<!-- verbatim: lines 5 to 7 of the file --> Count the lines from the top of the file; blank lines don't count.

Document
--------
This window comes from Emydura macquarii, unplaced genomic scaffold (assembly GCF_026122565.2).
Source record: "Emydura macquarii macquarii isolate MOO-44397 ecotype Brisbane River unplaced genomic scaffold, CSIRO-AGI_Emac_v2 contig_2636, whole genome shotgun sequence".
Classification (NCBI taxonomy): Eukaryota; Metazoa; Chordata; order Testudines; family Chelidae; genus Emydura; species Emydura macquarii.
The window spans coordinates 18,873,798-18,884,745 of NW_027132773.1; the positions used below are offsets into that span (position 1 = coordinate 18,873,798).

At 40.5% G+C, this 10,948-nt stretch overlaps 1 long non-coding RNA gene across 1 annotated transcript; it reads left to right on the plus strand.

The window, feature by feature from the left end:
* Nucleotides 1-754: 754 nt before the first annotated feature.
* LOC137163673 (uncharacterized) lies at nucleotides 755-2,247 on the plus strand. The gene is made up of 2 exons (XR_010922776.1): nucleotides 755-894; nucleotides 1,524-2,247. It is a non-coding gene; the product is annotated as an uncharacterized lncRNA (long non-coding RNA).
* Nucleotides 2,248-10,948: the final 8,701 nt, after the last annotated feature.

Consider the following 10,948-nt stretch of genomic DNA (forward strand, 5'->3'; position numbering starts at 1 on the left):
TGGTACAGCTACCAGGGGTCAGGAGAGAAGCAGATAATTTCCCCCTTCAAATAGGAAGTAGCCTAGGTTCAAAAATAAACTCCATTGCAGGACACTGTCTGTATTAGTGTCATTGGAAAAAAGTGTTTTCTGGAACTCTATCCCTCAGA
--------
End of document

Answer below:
At 40.5% G+C, this 10,948-nt stretch overlaps 1 long non-coding RNA gene across 1 annotated transcript; it reads left to right on the plus strand.

The window, feature by feature from the left end:
* Nucleotides 1-754: 754 nt before the first annotated feature.